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Combine the INDEX and MATCH commands to create more flexible and faster lookups. Essential for budding Excel power users

**INDEX and MATCH**

- **INDEX** accepts a row number and column number and returns a value at this location

- If the array is a single row or column, **INDEX** only accepts one argument

- **MATCH** returns the position of lookup value in a single row or column

- **INDEX** and **MATCH** combine to form faster and more flexible lookups than **VLOOKUP**

**Useful formulas**

**INDEX**(array, row_num, [column_num])

--- array: Usually the full dataset, including the headers

--- row_num: The row number you wish to lookup

--- column_num: The column number you wish to lookup

**MATCH**(lookup_value, lookup_array, [match_type])

--- lookup_value: The value you want to search for

--- lookup_array: The group of cells to be searched

--- [match_type]: 0 finds first value equal to lookup value. Almost always use this

**Keyboard shortcuts**

ALT + E , S , F: Paste formulas

CTRL + SHIFT + →: Select all cells within data region

SHIFT + →: Select an additional cell

F4: Anchor cells (when inside a formula)

The INDEX and MATCH functions combine to form an alternative way of performing lookups.

In some instances, they can be more complicated to write, but they do offer much more flexibility than Vlookup and Hlookup.

In this lesson, we�re going to replicate the watch list task we performed in a previous lesson, using INDEX and MATCH.

Let's first look at the INDEX function.

INDEX simply returns the value at any position within an array.

So if I write the INDEX function =index, I then select an array, which is going to be the sales transactions array, and then I select a row number and a column number, INDEX will return the value at that position.

So if I'd like the address of the first client, I'll select row 2 and column 3.

I'll then close the bracket and press Enter.

And this returns the Grove Boulevard address for my first client.

Now as you�ve probably noticed, INDEX by itself is pretty useless.

However, combined with MATCH it can perform very flexible lookup functions.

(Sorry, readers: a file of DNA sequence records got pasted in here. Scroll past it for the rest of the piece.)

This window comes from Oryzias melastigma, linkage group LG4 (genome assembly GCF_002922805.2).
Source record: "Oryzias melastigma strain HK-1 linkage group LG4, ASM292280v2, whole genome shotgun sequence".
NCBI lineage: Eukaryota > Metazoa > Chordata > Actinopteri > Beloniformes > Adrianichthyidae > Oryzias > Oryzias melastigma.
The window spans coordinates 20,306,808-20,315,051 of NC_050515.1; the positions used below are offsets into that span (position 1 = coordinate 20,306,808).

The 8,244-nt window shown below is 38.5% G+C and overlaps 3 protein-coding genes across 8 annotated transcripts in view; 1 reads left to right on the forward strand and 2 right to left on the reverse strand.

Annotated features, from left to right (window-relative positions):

Match searches along a row or a column to find a lookup value and then returns its position.

Let's start by finding the position of Blammo Corp in the left hand column.

So I'll write =match, and the first value I must include is the lookup value, so I'll select Blammo Corp, and the next value I must select is the lookup array.

And this is the company name, and lastly I must enter the match type.

And I'll press 0 for exact match.

Then we'll press Enter to finish.

And this tells me that Blammo Corp is in position 7 in the company name column.

Next I need to find the position of the sales person in the sales header array.

So I'll write =match again, the lookup value will be sales person, the array will be sales header, and the match type will be 0.

I'll press Enter again and we can see that the sales person position is 8.

by writing an INDEX function, first selecting the array, then selecting the row number, which is what we calculated earlier, and then the column number, and then press Enter to finish.

And this gives us the correct answer in Parrish.

Now let's move up to the watch list and perform these two steps in one equation.

So I'll write =index and in the array I'll select sales transactions, and then in the row number I'll write match, the lookup value will simply be Klimpys, the lookup array will be the company names, and the match type will be 0.

I'll then press a comma and move onto the column number.

Again this will be a match function.

The lookup value will be sales person, and I'll anchor this with F4.

Next, we'll go to the lookup array which will be sales headers, and then we'll press comma and 0 for exact match, and then close both brackets and Enter.

And again this gives us the correct answer for Baines.

We can now copy this formula for the remaining companies.

And we'll also copy it for Parrish.

And now all of our watch list is performed using the INDEX and MATCH function.

Given the length of this formula, you might be thinking that Vlookups are a better option than INDEX and MATCH.

But index and match have a number of big advantages over Vlookup.

Firstly, the lookup column does not need to be to the left of the output column.

This means that there's no need to move around lookup columns before manipulating.

Secondly, index and match is a much faster calculation than Vlookup.

For small data sets this isn't noticeable, but for larger data sets you'll see a significant delay when using Vlookups in your spreadsheets.

For these reasons, if you�re serious about improving at Excel, be sure you know how to use INDEX and MATCH, as well as VLOOKUP.

As an exercise, try to calculate the payment date using the INDEX and MATCH function for all of the companies in the watch list.

You might want to start off by completing the INDEX and MATCH functions in two separate steps as I did earlier, before combining them into one equation.

In the exercise, make sure you include the sales headers in all of your arrays.

This is a very common mistake made when using index and match, but thankfully, one that�s easy to avoid.

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